Syria is a dirty war being waged through paid-for proxies by the West and partnering Gulf monarchies.
Don’t think for a moment that the US government are not involved in some way – logistically or otherwise, or that the CIA and others are not working with these terrorists in Syria. At the very least, the US, UK and others have valuable military assets, special forces and ‘trainers’ on the ground in Jordan and Turkey, and likely have agents operating inside Syria itself. But take a look at who’s pulling the expensive strings behind the scenes thus far…
According to Reuters, the Saudis appear to have offered $15 billion in weapons contracts during the July 31 meeting between Russian President Vladimir Putin and influential intelligence chiefPrince Bandar bin Sultan. Russia rebuffed the offer because the Saudi’s deal was dependent upon Moscow dropping its arms contracts with the Assad government in Syria.
Bush family business partner and terror financier, Prince Bandar of Saudi Arabia appears to have put all of his high cards on the table – and the world can now see the agenda of the US and Saudi-led effort to destroy the country of Syria. RT reports (full story below):
“Prince Bandar proposed the deal and told Putin that “whatever regime comes after” Assad will be “completely” in Riyadh’s hands. The Prince reportedly stated that if the deal was accepted, Saudi Arabia would not sign any contracts damaging Russian interests by allowing Gulf countries to transport its gas across Syria to Europe.”
So Saudi Arabia believes it will control the next government incarnation in Damascus, and it’s no mystery how they propose to do this: by throwing their oil money at them. According to the logic of Saudi Arabian elite, money can buy anything – and who can argue with that? That philosophy has worked pretty well for them so far.
An initial part of the Saudi and Qatari investment in their new Syria, has been to fund its own international terrorist brigades and al Qaeda affiliates to destabilise and fracture Syria’s society, economy, borders and ultimately - its culture.
Money talks, and if you have enough to burn then you tend to let everyone know you’ve got it, and what you can buy with it. If you’ve every visited a casino in London or the South of France, you’d have see the casino’s best clients, wealthy Gulf Arabs and Saudis, dropping hundreds of thousands, even millions – in a single night, all for an expensive thrill it seems. How good a poker player is this Saudi Prince? In poker terms, he’s more of a bull than a shark. He’s just showed his hand regarding Syria, and it will be interesting to see if the western media are watching the game at all.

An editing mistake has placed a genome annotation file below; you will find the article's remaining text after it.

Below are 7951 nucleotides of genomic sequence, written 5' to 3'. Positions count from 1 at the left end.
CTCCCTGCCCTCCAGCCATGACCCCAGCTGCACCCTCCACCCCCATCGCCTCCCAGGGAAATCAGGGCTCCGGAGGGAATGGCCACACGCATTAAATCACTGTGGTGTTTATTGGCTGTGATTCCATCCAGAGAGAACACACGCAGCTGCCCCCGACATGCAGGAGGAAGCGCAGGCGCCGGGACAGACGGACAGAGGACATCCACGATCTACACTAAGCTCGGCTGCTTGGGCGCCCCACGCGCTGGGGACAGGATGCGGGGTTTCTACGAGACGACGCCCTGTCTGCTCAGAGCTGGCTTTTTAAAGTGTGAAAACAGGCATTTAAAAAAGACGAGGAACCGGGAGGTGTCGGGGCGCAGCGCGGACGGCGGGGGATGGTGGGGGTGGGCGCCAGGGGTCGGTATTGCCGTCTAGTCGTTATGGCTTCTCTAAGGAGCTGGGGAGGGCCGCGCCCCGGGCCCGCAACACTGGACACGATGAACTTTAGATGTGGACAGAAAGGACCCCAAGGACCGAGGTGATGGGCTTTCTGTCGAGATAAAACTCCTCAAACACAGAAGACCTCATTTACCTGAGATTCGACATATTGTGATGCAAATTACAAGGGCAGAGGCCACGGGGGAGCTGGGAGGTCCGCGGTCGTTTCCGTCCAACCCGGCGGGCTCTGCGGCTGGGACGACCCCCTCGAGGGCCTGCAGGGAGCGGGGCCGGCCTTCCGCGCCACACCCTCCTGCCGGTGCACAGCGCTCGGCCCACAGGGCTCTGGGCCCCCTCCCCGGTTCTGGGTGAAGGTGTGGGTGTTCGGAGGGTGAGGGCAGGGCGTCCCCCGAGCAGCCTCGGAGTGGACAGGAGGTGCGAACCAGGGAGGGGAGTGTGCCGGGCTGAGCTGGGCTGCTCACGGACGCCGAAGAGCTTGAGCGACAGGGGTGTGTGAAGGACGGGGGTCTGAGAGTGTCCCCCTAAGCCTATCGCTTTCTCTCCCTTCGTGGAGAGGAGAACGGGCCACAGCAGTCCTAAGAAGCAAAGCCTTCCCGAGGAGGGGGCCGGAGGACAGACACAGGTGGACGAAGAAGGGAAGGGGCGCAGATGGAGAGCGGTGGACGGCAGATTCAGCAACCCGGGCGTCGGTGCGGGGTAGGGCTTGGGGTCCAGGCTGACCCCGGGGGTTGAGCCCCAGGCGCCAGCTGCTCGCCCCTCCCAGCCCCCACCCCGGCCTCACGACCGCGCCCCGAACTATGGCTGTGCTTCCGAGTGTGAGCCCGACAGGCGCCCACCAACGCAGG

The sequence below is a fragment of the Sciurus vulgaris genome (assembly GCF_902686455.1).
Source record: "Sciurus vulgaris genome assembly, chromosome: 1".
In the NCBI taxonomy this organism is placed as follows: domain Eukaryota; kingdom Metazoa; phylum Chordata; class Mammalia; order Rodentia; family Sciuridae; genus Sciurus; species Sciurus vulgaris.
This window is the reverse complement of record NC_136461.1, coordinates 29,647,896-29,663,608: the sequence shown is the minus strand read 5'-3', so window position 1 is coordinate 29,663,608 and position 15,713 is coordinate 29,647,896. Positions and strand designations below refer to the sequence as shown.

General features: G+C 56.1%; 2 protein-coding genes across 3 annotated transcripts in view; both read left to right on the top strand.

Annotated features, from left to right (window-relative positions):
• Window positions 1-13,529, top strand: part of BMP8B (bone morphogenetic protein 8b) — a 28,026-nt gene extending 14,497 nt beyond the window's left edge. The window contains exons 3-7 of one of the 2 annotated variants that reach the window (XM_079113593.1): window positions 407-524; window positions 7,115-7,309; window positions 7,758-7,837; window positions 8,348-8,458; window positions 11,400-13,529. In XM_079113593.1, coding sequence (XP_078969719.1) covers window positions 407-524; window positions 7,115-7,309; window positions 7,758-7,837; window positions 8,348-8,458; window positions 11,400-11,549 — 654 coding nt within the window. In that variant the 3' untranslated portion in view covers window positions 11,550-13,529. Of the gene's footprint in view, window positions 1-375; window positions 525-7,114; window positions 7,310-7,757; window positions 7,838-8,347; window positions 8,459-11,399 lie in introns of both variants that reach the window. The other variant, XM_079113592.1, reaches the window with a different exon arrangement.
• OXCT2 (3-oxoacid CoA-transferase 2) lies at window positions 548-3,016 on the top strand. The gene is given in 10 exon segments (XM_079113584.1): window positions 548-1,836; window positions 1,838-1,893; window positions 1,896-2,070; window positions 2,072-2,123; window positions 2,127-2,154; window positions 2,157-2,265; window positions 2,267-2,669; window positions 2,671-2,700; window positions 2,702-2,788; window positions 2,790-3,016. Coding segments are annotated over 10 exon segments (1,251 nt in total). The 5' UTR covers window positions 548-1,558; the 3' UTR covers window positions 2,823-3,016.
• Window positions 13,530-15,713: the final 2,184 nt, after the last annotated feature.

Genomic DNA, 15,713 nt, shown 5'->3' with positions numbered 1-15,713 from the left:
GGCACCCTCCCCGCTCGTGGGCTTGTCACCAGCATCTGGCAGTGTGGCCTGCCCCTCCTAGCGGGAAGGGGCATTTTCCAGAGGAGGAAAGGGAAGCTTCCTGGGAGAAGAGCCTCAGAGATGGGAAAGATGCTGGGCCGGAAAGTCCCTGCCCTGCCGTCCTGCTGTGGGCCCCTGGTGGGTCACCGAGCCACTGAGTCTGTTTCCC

Prince Bandar has finally revealed to the public what exactly is the underlying transnational energy agenda being played by the US, its allies in Europe, and Saudi Arabia and Qatar – a gas pipeline running from the Persian Gulf, right through Syria, to the Mediterranean. This would constitute a direct supply to Europe which will give the supplier a long-term interest in Europe’s economic and political affairs.
Gas delivery = power and influence
The northern hemisphere countries need to not only power their grids, but also need to heat their buildings and houses during half of the year, which makes gas much more important in regional geopolitical terms – than oil (oil can be sources more easily from many more different locations globally than gas).
The competition to Arab monarchies for supplying gas to Europe, is of course Russia. Russia’s vast gas pipeline project is already into phase two, and crosses Scandinavia right up to the UK’s doorstep.
So Syria’s current destiny and importance of outcome, stretches much further than its own Middle Eastern borders.
Moscow has said “no” to Saudi Arabia’s alleged proposal of a rich arms deal and protection of Russia’s gas interests in the Middle East in exchange for abandoning Syrian President Bashar Assad, according to Arab and European diplomats.
The proposal of $15 billion in weapons contracts was allegedly made during the July 31 meeting between Russian President Vladimir Putin and influential intelligence chief Prince Bandar bin Sultan, Reuters reported.
Neither Moscow nor Riyadh has officially commented on the agenda of the talks, but a Thursday AFP report revealed new details of the negotiations.
According to an undisclosed European diplomat, Prince Bandar proposed the deal and told Putin that “whatever regime comes after” Assad will be “completely” in Riyadh’s hands. The Prince reportedly stated that if the deal was accepted, Saudi Arabia would not sign any contracts damaging Russian interests by allowing Gulf countries to transport its gas across Syria to Europe.
The terms included Moscow dropping its support of President Bashar Assad, as well as not opposing any future Security Council resolutions on Syria.
“President Putin listened politely to his interlocutor and let him know that his country would not change its strategy,” a separate Arab diplomat told AFP.
Bandar bin Sultan then told Russian officials that the only option left in Syria is a military one – and that they should forget about the Geneva-2 international peace conference because the opposition would not attend, the source said. Efforts to bring about the conference – which has been put forth by the US and Moscow – have so far been fruitless, mainly because of the absence of unity within the opposition ranks